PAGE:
The grim task awaiting lawmakers — balancing a budget devastated by the coronavirus outbreak — is even more grim on Tuesday after they learned they'll have to cut significantly more than originally thought.
The latest revenue forecast calls for lawmakers to slash about $3.3 billion from next year's spending plan, or about 10% of the total budget.
Rep. Daneya Esgar, who leads the committee of lawmakers helping write the budget, said Colorado is facing "what may be the most dire budget situation in our state's history."
The current budget scenario is dramatically worse than the last revenue forecast the state put out in March, which projected the budget would be nearly flat compared to this year. It's also worse than the $2 to $3 billion in cuts lawmakers were preparing for based on projections made in recent weeks.
Kate Watkins, the legislature's chief economist, told lawmakers it would take years for Colorado's economic activity to recover from the COVID-19 outbreak.
"What has transpired in the last two months in many ways has been unimaginable," she said.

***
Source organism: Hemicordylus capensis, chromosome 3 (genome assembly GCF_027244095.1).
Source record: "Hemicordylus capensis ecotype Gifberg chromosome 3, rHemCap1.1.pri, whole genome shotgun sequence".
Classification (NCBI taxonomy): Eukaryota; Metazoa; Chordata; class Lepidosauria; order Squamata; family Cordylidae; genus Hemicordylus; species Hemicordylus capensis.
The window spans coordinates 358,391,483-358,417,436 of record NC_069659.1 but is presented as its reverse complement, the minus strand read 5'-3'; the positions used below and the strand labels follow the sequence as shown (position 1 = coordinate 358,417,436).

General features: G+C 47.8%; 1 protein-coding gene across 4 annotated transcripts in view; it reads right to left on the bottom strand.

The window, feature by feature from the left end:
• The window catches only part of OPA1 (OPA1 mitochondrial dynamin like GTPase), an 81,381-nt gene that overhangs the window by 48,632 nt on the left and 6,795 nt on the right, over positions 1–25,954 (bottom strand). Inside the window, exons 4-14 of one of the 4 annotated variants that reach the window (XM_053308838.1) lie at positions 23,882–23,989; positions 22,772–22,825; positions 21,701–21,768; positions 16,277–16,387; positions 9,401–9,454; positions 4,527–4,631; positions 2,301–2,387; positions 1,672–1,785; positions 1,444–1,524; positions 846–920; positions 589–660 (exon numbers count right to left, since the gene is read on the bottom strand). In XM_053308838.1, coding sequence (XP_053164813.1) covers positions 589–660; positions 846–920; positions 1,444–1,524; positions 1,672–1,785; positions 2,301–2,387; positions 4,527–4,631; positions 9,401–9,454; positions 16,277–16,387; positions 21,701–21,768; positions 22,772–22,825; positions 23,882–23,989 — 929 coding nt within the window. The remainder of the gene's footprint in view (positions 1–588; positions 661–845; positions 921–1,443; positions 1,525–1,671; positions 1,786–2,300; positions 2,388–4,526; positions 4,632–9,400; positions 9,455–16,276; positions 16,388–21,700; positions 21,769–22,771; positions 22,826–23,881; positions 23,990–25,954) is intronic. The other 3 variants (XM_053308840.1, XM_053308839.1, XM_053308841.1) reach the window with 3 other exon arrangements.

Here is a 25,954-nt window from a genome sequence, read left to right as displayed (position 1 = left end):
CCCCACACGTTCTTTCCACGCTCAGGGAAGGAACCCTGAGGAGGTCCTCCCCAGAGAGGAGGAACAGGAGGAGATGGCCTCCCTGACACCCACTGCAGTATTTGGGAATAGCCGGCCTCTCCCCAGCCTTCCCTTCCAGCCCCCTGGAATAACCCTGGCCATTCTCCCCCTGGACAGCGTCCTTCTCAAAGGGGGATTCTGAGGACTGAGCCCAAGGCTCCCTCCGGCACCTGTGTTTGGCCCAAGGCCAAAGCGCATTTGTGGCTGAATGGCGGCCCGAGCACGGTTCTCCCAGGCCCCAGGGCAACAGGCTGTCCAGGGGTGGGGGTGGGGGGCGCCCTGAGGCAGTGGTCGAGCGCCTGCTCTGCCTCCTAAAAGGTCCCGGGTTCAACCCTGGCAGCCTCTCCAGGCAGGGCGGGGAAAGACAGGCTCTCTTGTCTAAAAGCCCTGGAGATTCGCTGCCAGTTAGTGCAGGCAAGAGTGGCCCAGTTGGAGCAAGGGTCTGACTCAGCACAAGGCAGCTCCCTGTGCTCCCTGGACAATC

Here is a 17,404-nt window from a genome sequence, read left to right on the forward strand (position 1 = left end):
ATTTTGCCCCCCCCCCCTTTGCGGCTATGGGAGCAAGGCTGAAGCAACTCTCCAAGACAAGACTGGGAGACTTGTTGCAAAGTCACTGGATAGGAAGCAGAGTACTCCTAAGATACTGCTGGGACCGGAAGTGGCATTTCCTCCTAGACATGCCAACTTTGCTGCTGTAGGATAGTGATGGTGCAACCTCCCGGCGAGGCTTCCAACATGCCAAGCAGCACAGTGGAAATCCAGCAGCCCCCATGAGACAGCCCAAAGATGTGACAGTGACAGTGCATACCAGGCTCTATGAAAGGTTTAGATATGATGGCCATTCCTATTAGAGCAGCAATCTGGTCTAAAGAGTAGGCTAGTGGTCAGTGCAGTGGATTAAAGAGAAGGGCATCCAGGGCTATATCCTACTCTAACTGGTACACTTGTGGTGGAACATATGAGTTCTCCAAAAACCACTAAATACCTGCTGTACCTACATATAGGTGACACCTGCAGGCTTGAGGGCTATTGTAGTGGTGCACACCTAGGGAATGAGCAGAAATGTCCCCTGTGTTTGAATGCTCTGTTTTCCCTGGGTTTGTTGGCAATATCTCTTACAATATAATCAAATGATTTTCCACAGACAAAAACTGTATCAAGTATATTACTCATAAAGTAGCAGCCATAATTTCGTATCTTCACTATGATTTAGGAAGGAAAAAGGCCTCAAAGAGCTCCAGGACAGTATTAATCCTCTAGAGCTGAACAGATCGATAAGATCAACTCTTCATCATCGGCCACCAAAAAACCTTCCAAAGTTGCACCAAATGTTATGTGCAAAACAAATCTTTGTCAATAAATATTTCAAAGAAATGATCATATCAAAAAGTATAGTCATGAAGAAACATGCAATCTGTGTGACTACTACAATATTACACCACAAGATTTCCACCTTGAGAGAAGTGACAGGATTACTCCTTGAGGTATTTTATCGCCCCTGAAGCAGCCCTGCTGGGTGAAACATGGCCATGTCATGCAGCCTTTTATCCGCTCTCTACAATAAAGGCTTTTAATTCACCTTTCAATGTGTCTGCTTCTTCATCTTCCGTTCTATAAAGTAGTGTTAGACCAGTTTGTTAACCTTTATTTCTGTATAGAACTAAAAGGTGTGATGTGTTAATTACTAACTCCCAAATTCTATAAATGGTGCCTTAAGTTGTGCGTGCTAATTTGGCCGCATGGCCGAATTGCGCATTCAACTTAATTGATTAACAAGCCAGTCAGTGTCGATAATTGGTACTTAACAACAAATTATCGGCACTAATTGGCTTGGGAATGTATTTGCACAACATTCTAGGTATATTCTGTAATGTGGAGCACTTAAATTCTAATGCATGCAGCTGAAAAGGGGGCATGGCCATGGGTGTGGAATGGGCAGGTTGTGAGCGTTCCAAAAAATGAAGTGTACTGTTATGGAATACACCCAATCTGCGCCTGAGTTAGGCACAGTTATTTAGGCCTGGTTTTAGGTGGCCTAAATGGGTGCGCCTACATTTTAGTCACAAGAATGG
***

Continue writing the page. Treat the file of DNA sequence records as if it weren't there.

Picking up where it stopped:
She said while there are some signs of economic activity picking up as parts of the state reopen, the state is bracing for more layoffs and further hits to its revenue streams.
The dire economic forecast is largely driven by drops in income tax revenue.
More than 400,000 Colorado residents have filed for unemployment benefits since the start of the outbreak, according to statistics from the Department of Labor.
And the state's tourism economy came to a halt when ski areas were forced to close and residents around the state were advised to stay at home for several weeks to avoid spreading the virus.
Rep. Esgar (D-Pueblo) and a group of five other lawmakers spent last week going through all parts of the state budget to start making recommendations about cuts.
The cost saving measures range from pulling a planned $6 million for a new state park near Trinidad to forgoing raises for state employees to cutting health and education programs.
Lawmakers expect many residents will be affected by the cuts they are about to make.
The legislature plans to resume its session on May 26 to finish working on the budget. Lawmakers also plan to take up bills to respond to the virus outbreak.